This year (2013) we have bred more Silver Pencilled Hamburghs to add to our existing small flock. We now have just over 20 birds. These birds are often described in books as, standoffish, flighty, avoids human contact, etc. We’ve found if you take the trouble to talk to them and slowly let them get to know you, they respond well and will often let you handle them. The breed was developed in Germany and Holland prior to 1700. They produce a good quantity of glossy pure white eggs, which are slightly larger than most bantam eggs.
Our flock are housed in a roomy coop, attached to which is a sizeable run. The run however is a bit redundant now, as they are let out into the garden proper each day and come and go as they please. These birds do love to forage and will cover some ground, ours are often to be seen beyond our main gate on the track. They like each other’s company and parade about in little groups, often trying to slip into the garage when the door opens in the hope of getting some wild bird seed.
Both the male and female of this particular variety are truly beautiful. The delicate pencilled markings are shown to perfection on the white background, whilst the steel blue legs are just right. The lovely large eyes are quite a surprise on such a small bird.
For some unaccountable reason they prefer to roost in our trees and bushes at the moment. So at bedtime, we have to remove them one by one to the safety of the coop. For such highly strung birds they are very amiable about it and rarely protest, so we can collect 3 or more at a time. Stroking their heads whilst transferring them usually helps and they will often close their eyes and appear to doze.
We got to know the breed quite by chance. Brian went to collect some Brahmas from a guy in Tain who just happened to mention he also had some Silver Pencilled Hamburghs for sale. On seeing them Brian couldn’t resist and he brought back a trio. That was over 4 years ago now, so slowly we have increased the flock to it’s present size using our own stock and also hatching eggs from elsewhere.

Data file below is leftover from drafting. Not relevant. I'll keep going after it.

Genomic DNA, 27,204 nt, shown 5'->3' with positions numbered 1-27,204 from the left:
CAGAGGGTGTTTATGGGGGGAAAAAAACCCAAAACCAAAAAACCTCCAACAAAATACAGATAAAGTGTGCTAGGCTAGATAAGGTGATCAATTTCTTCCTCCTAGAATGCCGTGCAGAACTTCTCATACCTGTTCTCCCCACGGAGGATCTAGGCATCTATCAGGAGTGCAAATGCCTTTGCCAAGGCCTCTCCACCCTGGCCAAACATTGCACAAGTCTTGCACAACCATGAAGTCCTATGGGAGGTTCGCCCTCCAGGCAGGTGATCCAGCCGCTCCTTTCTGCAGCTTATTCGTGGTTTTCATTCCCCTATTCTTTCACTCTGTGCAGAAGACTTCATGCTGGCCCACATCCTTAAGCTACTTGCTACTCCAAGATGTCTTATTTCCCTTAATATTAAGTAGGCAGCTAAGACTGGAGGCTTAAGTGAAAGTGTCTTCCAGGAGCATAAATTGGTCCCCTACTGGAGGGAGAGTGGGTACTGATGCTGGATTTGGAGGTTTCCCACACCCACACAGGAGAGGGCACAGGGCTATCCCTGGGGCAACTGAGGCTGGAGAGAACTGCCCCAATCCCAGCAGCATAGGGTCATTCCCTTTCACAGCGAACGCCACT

There is one down side to Hamburghs, they are susceptible to Marek’s disease, a Herpes virus infection. The first signs of trouble is usually unbalanced walking, tottering gait accompanied by one wing drooping, falling over and unable to get upright. The common form of this disease causes tumours which attack the nervous system. We have lost a number of birds to this very distressing complaint. There is no cure, nor is there any hope of any bird making a recovery either unfortunately. The kindest thing is to put them to sleep well before they lose all control. It should be pointed out that most backyard flocks around the world have this disease, it’s common. The number of exposed birds that actually go down with it are small. All bantams are vulnerable to Marek’s, particularly Silkies, Hamburghs, and Seabrights.
On the whole, these lovely beautiful birds are well worth the trouble in seeking out. Apart from their desire to wander far and wide, they make wonderful pets and are ideal if you are looking for a breed with that extra something.